elchi chai madeleines

elchi chai madeleineselchi chai madeleineselchi chai madeleines

This is day 8 of a series celebrating local Toronto businesses!  Recent events have put many local businesses in a difficult position and unfortunately, it’s not clear when this situation will come to an end. For ten days I’ll be posting recipes inspired by some of my favourite local businesses as my own way of celebrating what they bring to our communities. While we may not be able to visit our local bakeries, cafes and restaurants right now, this is a way of keeping them in mind, and a reminder to support them again once there is a chance.

If there is one spice that I use, it’s cardamom. Likely, the same goes at Elchi Chai, where their namesake elchi (cardamom) chai is decanted from larger canisters into glass drinking mugs. The tea is brewed and mixed with milk ahead of time to a creamy, caramel-toned opacity. Prior to visiting Elchi Chai, I had only had tea with a full mix of spices (speaking of, their masala chai and ginger masala chai are also wonderful!). The singular use of cardamom makes for a combination is far more subtle – and to me, an instant classic, like a gentler herbal-y version of earl grey. My usual order when I’m there: a medium elchi chai to stay.

At home I’ve started putting a couple of cracked cardamom pods into my black tea – and it was only a matter of time before I was going to use cardamom and black tea together in baking.

elchi chai madeleineselchi chai madeleineselchi chai madeleines

Madeleines, small buttery cakes, take on flavours quite well – and coincidentally the flavour is quite nice with whole wheat flour too! These madeleines are also 100% whole wheat, which also lends them a bit more of a rustic and coarse crumb… and perhaps also keeps them a tad bit more moist as well the next day.

There is an optional glaze as it does make for a lovely frost over the shell pattern, but I think the madeleines don’t need any additional sweetness. You can always just dip in glaze, or only glaze half!

elchi chai madeleineselchi chai madeleines

elchi chai madeleines

  • Servings: 16 madeleines
  • Print

Adapted from Bouchon Bakery by Thomas Keller and Sebastien Rouxel.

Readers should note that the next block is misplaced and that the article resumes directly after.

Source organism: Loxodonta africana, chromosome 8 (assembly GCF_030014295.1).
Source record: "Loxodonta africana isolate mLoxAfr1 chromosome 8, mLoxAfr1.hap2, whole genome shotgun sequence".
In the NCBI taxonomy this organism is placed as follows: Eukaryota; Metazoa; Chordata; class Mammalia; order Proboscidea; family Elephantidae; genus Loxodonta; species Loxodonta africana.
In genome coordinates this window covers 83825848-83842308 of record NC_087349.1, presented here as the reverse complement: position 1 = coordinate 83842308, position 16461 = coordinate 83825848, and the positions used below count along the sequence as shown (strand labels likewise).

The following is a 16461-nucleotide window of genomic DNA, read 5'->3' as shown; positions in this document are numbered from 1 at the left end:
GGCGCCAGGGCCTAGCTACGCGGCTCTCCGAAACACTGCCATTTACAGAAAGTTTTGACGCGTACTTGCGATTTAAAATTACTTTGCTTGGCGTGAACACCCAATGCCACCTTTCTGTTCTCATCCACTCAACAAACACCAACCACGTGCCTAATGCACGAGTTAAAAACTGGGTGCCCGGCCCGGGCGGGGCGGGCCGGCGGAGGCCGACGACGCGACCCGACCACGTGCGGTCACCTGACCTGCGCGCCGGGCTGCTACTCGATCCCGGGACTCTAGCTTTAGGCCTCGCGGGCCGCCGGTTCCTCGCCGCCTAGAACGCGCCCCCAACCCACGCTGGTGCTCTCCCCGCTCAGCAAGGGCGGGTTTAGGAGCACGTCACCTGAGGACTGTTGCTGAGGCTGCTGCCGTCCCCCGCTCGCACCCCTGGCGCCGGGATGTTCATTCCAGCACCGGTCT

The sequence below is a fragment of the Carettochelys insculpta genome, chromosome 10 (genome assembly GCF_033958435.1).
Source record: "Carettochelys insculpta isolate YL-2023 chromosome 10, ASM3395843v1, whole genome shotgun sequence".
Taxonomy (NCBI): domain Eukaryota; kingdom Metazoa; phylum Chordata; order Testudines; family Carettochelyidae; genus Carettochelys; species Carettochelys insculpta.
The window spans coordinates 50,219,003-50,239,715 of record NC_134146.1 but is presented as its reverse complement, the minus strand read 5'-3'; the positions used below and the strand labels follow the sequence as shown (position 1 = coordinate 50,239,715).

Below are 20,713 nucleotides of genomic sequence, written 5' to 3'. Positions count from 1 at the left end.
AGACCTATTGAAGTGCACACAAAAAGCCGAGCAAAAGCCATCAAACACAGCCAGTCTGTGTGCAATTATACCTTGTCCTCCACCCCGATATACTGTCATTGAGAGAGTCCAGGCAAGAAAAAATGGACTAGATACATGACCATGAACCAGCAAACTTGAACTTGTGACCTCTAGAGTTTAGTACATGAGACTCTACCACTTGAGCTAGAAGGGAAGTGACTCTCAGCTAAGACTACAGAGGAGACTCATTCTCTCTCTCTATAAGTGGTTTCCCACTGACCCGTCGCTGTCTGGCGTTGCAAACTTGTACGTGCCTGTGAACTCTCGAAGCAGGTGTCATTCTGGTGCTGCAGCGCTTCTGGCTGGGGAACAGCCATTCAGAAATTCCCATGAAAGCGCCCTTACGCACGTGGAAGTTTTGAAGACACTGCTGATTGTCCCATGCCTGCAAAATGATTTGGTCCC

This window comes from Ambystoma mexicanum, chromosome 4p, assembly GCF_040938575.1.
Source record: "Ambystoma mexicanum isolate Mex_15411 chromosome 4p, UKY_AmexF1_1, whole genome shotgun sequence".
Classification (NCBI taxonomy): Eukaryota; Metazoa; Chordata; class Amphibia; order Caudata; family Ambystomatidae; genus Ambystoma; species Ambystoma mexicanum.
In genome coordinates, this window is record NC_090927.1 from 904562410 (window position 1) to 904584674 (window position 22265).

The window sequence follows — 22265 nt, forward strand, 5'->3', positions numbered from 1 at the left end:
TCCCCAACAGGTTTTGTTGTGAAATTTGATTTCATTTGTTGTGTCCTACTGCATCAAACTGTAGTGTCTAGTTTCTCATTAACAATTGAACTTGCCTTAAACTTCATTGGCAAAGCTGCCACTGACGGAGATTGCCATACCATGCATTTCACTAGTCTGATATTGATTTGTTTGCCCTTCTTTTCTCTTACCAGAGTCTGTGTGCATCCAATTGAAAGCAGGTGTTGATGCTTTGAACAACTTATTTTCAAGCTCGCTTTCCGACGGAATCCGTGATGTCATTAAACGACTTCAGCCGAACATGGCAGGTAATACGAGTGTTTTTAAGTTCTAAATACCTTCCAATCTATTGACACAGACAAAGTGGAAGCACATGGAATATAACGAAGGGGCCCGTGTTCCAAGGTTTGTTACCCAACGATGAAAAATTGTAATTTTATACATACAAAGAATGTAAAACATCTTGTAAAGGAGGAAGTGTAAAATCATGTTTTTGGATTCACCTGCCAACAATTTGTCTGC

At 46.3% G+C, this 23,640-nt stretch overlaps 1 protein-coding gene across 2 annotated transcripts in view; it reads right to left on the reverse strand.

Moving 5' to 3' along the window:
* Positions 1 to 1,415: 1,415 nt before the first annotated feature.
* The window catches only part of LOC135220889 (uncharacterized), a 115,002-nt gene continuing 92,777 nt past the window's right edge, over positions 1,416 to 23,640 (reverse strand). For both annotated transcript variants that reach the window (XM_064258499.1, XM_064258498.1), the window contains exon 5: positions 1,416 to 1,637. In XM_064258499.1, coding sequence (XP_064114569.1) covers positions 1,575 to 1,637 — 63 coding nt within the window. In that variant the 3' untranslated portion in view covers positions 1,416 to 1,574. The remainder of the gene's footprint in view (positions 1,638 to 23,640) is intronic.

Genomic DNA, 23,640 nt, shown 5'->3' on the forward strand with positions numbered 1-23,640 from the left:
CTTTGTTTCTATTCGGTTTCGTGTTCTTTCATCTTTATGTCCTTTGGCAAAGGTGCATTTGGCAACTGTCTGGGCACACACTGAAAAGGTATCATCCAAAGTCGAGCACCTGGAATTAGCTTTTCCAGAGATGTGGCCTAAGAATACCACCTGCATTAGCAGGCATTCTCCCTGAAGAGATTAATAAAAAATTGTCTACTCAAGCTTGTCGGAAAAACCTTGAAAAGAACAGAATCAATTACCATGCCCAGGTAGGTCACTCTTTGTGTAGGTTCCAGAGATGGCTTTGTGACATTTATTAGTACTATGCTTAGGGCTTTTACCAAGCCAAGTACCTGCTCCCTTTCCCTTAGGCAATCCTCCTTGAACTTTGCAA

• 1 tbsp milk powder
  • 68g butter
  • 1/2 tsp cardamom seeds, coarsely ground in a mortar and pestle
  • 1 tea bag worth of black tea, finely ground in a mortar and pestle
  • 68g whole wheat flour (or use white flour if you prefer)
  • 1/4 tsp kosher salt
  • 1/2 tsp baking powder
  • 9g honey
  • 8g brown sugar
  • 83g eggs
  • 50g granulated sugar

glaze (very optional)

  • 1/4 cup boiling water
  • 1 black tea bag
  • a few green cardamom pods
  • icing sugar

Place the powdered milk on a bit of parchment paper and toast at 350F for 3-5 minutes or until golden, stirring frequently. Set aside to cool

Heat the butter in a small pan until melted and hot, stir in the cardamom and tea, and set aside to infuse for 20 minutes or so.

Meanwhile, whisk together the flour, salt, and baking powder. Pass the milk powder through a sieve to get rid of the lumps and whisk into the flour mixture.

Rewarm the butter and stir in the brown sugar and honey. Set aside to cool.

In a medium bowl, whisk the eggs until frothy, add the granulated sugar, and continue whisking until thick and doubled in volume – it will take a few minutes. Fold in the flour mixture in two additions, followed by the butter. Cover and chill batter overnight.

The next day, preheat the oven to 400F. Brush a madeleine pan with melted butter and chill. Distribute the batter amongst the wells to make 16 madeleines. Once in the oven, turn the temperature down to 375F.

Bake 7-8 minutes until the madeleines spring back lightly when touched or an inserted skewer comes out with only a few moist crumbs. Immediately unmold onto a wire rack, turn over so that the shell pattern is face down. Let cool.

Optionally, you can glaze them with a thin icing made from powdered sugar whisked with strongly steeped tea. I steeped a tea bag with 1/4 cup boiling water and a few green cardamom pods for about 5 minutes. Add the tea by the spoonful to a bowlful of icing sugar, whisking until you have the right consistency. Dip the madeleines in the glaze and let dry to set. I think they don’t need the extra sweetness, but the glaze does look lovely on the shell patterned backs of the madeleines.

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